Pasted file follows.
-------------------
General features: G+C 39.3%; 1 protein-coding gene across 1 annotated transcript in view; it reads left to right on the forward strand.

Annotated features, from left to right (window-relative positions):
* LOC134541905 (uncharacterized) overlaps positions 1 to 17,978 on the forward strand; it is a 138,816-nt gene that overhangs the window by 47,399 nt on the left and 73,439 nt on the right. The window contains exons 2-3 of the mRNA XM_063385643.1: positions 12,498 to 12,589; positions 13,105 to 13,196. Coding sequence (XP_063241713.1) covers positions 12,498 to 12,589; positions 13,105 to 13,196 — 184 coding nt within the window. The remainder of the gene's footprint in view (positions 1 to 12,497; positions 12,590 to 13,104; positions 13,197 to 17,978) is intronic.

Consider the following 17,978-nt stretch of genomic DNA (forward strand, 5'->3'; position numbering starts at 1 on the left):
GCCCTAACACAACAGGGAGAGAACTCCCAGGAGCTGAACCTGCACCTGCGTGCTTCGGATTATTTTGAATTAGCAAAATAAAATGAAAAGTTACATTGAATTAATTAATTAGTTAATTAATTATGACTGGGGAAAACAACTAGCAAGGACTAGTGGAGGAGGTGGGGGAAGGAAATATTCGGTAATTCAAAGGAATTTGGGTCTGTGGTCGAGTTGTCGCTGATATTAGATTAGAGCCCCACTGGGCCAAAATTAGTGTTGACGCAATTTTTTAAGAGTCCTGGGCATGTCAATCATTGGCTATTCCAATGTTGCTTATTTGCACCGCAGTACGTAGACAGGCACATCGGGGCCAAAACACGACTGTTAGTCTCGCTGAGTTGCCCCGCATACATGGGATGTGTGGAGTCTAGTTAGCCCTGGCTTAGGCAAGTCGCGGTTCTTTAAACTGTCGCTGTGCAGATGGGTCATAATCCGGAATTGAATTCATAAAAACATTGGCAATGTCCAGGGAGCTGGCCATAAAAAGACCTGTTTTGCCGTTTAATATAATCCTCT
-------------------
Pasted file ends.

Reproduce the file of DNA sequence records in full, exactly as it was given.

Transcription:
General features: G+C 39.3%; 1 protein-coding gene across 1 annotated transcript in view; it reads left to right on the forward strand.

Annotated features, from left to right (window-relative positions):
* LOC134541905 (uncharacterized) overlaps positions 1 to 17,978 on the forward strand; it is a 138,816-nt gene that overhangs the window by 47,399 nt on the left and 73,439 nt on the right. The window contains exons 2-3 of the mRNA XM_063385643.1: positions 12,498 to 12,589; positions 13,105 to 13,196. Coding sequence (XP_063241713.1) covers positions 12,498 to 12,589; positions 13,105 to 13,196 — 184 coding nt within the window. The remainder of the gene's footprint in view (positions 1 to 12,497; positions 12,590 to 13,104; positions 13,197 to 17,978) is intronic.

Consider the following 17,978-nt stretch of genomic DNA (forward strand, 5'->3'; position numbering starts at 1 on the left):
GCCCTAACACAACAGGGAGAGAACTCCCAGGAGCTGAACCTGCACCTGCGTGCTTCGGATTATTTTGAATTAGCAAAATAAAATGAAAAGTTACATTGAATTAATTAATTAGTTAATTAATTATGACTGGGGAAAACAACTAGCAAGGACTAGTGGAGGAGGTGGGGGAAGGAAATATTCGGTAATTCAAAGGAATTTGGGTCTGTGGTCGAGTTGTCGCTGATATTAGATTAGAGCCCCACTGGGCCAAAATTAGTGTTGACGCAATTTTTTAAGAGTCCTGGGCATGTCAATCATTGGCTATTCCAATGTTGCTTATTTGCACCGCAGTACGTAGACAGGCACATCGGGGCCAAAACACGACTGTTAGTCTCGCTGAGTTGCCCCGCATACATGGGATGTGTGGAGTCTAGTTAGCCCTGGCTTAGGCAAGTCGCGGTTCTTTAAACTGTCGCTGTGCAGATGGGTCATAATCCGGAATTGAATTCATAAAAACATTGGCAATGTCCAGGGAGCTGGCCATAAAAAGACCTGTTTTGCCGTTTAATATAATCCTCT